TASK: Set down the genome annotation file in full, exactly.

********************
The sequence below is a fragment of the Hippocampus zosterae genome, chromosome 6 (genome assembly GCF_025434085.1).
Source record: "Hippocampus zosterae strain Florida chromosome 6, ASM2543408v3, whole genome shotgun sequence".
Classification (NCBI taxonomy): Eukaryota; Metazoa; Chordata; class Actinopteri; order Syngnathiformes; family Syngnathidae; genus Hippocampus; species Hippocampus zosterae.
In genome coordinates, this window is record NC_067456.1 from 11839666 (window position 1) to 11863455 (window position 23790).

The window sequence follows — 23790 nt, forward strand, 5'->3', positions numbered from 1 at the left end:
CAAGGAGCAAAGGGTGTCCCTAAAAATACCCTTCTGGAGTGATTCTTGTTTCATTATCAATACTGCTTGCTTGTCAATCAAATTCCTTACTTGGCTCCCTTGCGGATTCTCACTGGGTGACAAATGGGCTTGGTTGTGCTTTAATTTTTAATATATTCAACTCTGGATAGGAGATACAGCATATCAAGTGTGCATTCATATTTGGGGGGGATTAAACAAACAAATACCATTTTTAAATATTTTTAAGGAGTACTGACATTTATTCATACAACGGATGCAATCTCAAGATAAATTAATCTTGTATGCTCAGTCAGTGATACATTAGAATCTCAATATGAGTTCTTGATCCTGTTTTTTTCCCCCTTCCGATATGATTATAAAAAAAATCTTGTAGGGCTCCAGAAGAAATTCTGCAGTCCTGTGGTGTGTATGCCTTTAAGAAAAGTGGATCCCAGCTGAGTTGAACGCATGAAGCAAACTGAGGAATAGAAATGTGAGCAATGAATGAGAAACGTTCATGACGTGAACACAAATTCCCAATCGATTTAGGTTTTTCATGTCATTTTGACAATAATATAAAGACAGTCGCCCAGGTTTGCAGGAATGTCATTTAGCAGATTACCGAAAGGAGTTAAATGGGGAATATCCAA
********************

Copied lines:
The sequence below is a fragment of the Hippocampus zosterae genome, chromosome 6 (genome assembly GCF_025434085.1).
Source record: "Hippocampus zosterae strain Florida chromosome 6, ASM2543408v3, whole genome shotgun sequence".
Classification (NCBI taxonomy): Eukaryota; Metazoa; Chordata; class Actinopteri; order Syngnathiformes; family Syngnathidae; genus Hippocampus; species Hippocampus zosterae.
In genome coordinates, this window is record NC_067456.1 from 11839666 (window position 1) to 11863455 (window position 23790).

The window sequence follows — 23790 nt, forward strand, 5'->3', positions numbered from 1 at the left end:
CAAGGAGCAAAGGGTGTCCCTAAAAATACCCTTCTGGAGTGATTCTTGTTTCATTATCAATACTGCTTGCTTGTCAATCAAATTCCTTACTTGGCTCCCTTGCGGATTCTCACTGGGTGACAAATGGGCTTGGTTGTGCTTTAATTTTTAATATATTCAACTCTGGATAGGAGATACAGCATATCAAGTGTGCATTCATATTTGGGGGGGATTAAACAAACAAATACCATTTTTAAATATTTTTAAGGAGTACTGACATTTATTCATACAACGGATGCAATCTCAAGATAAATTAATCTTGTATGCTCAGTCAGTGATACATTAGAATCTCAATATGAGTTCTTGATCCTGTTTTTTTCCCCCTTCCGATATGATTATAAAAAAAATCTTGTAGGGCTCCAGAAGAAATTCTGCAGTCCTGTGGTGTGTATGCCTTTAAGAAAAGTGGATCCCAGCTGAGTTGAACGCATGAAGCAAACTGAGGAATAGAAATGTGAGCAATGAATGAGAAACGTTCATGACGTGAACACAAATTCCCAATCGATTTAGGTTTTTCATGTCATTTTGACAATAATATAAAGACAGTCGCCCAGGTTTGCAGGAATGTCATTTAGCAGATTACCGAAAGGAGTTAAATGGGGAATATCCAA